The Anatomy of Radicalization: My Journey from a Jewish Extremist to a Peace Advocate, Part II
This is part two of four parts series for Part One, click here.
Part Two: My Extremist Teen Years
2021, June 15th, East Jerusalem
Earlier this week, a friend sent me a disturbing link to a (now widely shared) video of a large crowd in Jerusalem chanting: “Death to the Arabs.” Immediately, I was struck by the overwhelming amount of young people participating and wondered how it was possible for kids so young to have such a cemented hatred towards others — their own neighbors in fact…
Then just as immediately, I remembered that I used to be exactly like them. The boys in the video could easily have been me and my friends twenty-seven years ago. In 1994 (and likely, generations before that) it was the same messaging. My thirteen year old self had written “Death to Arabs” on the walls of Jerusalem and had thrown rocks at Palestinian in the South of Israel.
Generations of hate before me, generations of hate after me — and what can be done to disrupt the cycle? How do we shift the perception enough to change the narrative in the next generations? How do we then continously support our young people of Israel and Palestine to see each other differently? My own path took me from ingrained, learned hatred to deeply felt compassion, from violence to peace, from anger to understanding. I know we sometimes read about the Middle East and write it off, like, it’s been that way forever, it’s too complicated, it will never change. But here I am to tell you otherwise. People can change, people do change. And people who change can change entire systems. We know it’s possible. It’s possible here, too.
I’m not trying to be an idealist here — in every conflict, some will continue in cycles of hatred, but some will make an attempt (not an easy one, believe me) to see it differently, and to get off the proverbial treadmill — and they will need our support, time and empathy to sustain it. Every person who will make it to the space of understanding and compassion, to seeing each child as if it could be their own child, to learning that we have been taught the same lies in order to perpetuate the same tired, devastating narrative, to choosing instead to support human rights and justice, is priceless. Every single one. Because one day, one of them will play a key role in ending the decades of pain and suffering, or even better — one day there we will outnumber the ones who choose hate.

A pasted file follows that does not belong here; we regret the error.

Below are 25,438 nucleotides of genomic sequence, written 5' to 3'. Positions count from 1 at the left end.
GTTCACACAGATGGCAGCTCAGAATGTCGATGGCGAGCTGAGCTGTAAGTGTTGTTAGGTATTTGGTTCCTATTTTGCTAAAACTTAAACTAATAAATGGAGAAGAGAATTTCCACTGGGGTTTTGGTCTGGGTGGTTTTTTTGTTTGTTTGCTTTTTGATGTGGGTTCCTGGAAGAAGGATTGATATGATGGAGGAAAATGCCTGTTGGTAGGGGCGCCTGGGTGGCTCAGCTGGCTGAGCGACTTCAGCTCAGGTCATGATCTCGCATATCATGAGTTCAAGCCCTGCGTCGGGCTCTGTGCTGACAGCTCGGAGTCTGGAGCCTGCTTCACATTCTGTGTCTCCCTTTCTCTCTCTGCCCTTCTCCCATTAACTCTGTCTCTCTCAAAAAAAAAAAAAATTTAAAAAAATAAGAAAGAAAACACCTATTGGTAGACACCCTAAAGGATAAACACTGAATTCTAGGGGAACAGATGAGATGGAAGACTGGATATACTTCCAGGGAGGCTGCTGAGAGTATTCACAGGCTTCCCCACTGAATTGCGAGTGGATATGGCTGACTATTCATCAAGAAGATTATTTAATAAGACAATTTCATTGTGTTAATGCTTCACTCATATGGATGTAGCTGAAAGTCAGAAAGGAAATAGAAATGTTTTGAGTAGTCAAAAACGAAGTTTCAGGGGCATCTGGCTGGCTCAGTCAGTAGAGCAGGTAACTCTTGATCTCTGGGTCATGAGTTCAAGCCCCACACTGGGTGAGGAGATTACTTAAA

1994, Kiryat Malakhi
When the Oslo Accords took place, I was 12 years old. My family lived in the ultra-orthodox Chabad community in the Southern District of Israel in the development town of Kiryat Malakhi, City of Angels. Everyone in the community was called upon to stand firmly against the peace process by our Rabbi, Menachem Mendel Schneerson of the Chabad-Lubavitch, who said that it was a grave and serious sin to give land back to the enemy. And so, everyone, children included, would come to the protests because the rabbi said it was the right thing to do. As a teenage boy from an average family of ten with plenty of time on my hands to fight for what I believed was a just and holy cause, it was easy to devote my time here: I was deeply encouraged to spend my time here (and so I spent most of it — as television or any non-Orthodox activities were not allowed).